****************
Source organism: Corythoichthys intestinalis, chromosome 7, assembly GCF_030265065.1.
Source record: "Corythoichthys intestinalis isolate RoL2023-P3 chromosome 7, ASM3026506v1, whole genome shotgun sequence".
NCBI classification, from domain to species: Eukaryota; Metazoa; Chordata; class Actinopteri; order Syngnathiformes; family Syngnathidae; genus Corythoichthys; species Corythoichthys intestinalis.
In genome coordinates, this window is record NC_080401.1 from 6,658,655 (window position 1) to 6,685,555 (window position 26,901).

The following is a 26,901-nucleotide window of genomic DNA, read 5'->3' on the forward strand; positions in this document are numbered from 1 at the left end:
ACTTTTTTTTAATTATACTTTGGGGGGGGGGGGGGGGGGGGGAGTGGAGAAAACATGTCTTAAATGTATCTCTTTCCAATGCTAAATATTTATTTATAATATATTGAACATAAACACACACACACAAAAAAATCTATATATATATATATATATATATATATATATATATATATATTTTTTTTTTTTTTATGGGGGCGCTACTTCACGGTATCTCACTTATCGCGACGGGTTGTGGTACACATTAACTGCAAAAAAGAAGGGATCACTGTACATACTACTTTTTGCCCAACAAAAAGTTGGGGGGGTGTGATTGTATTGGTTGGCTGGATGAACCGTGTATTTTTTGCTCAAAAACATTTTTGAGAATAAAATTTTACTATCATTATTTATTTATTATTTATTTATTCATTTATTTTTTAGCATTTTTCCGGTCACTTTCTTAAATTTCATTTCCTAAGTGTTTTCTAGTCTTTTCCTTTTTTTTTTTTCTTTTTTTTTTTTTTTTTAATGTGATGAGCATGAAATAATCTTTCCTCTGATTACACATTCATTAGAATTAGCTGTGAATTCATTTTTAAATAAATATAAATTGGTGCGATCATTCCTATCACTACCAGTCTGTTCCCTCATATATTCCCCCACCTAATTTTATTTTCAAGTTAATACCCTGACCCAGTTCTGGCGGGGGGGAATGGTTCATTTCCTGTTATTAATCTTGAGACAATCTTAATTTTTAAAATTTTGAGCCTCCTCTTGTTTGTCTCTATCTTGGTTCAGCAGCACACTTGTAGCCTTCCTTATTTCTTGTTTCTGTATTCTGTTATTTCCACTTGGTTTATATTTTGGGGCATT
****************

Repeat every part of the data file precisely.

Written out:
Source organism: Corythoichthys intestinalis, chromosome 7, assembly GCF_030265065.1.
Source record: "Corythoichthys intestinalis isolate RoL2023-P3 chromosome 7, ASM3026506v1, whole genome shotgun sequence".
NCBI classification, from domain to species: Eukaryota; Metazoa; Chordata; class Actinopteri; order Syngnathiformes; family Syngnathidae; genus Corythoichthys; species Corythoichthys intestinalis.
In genome coordinates, this window is record NC_080401.1 from 6,658,655 (window position 1) to 6,685,555 (window position 26,901).

The following is a 26,901-nucleotide window of genomic DNA, read 5'->3' on the forward strand; positions in this document are numbered from 1 at the left end:
ACTTTTTTTTAATTATACTTTGGGGGGGGGGGGGGGGGGGGGAGTGGAGAAAACATGTCTTAAATGTATCTCTTTCCAATGCTAAATATTTATTTATAATATATTGAACATAAACACACACACACAAAAAAATCTATATATATATATATATATATATATATATATATATATATATTTTTTTTTTTTTTATGGGGGCGCTACTTCACGGTATCTCACTTATCGCGACGGGTTGTGGTACACATTAACTGCAAAAAAGAAGGGATCACTGTACATACTACTTTTTGCCCAACAAAAAGTTGGGGGGGTGTGATTGTATTGGTTGGCTGGATGAACCGTGTATTTTTTGCTCAAAAACATTTTTGAGAATAAAATTTTACTATCATTATTTATTTATTATTTATTTATTCATTTATTTTTTAGCATTTTTCCGGTCACTTTCTTAAATTTCATTTCCTAAGTGTTTTCTAGTCTTTTCCTTTTTTTTTTTTCTTTTTTTTTTTTTTTTTAATGTGATGAGCATGAAATAATCTTTCCTCTGATTACACATTCATTAGAATTAGCTGTGAATTCATTTTTAAATAAATATAAATTGGTGCGATCATTCCTATCACTACCAGTCTGTTCCCTCATATATTCCCCCACCTAATTTTATTTTCAAGTTAATACCCTGACCCAGTTCTGGCGGGGGGGAATGGTTCATTTCCTGTTATTAATCTTGAGACAATCTTAATTTTTAAAATTTTGAGCCTCCTCTTGTTTGTCTCTATCTTGGTTCAGCAGCACACTTGTAGCCTTCCTTATTTCTTGTTTCTGTATTCTGTTATTTCCACTTGGTTTATATTTTGGGGCATT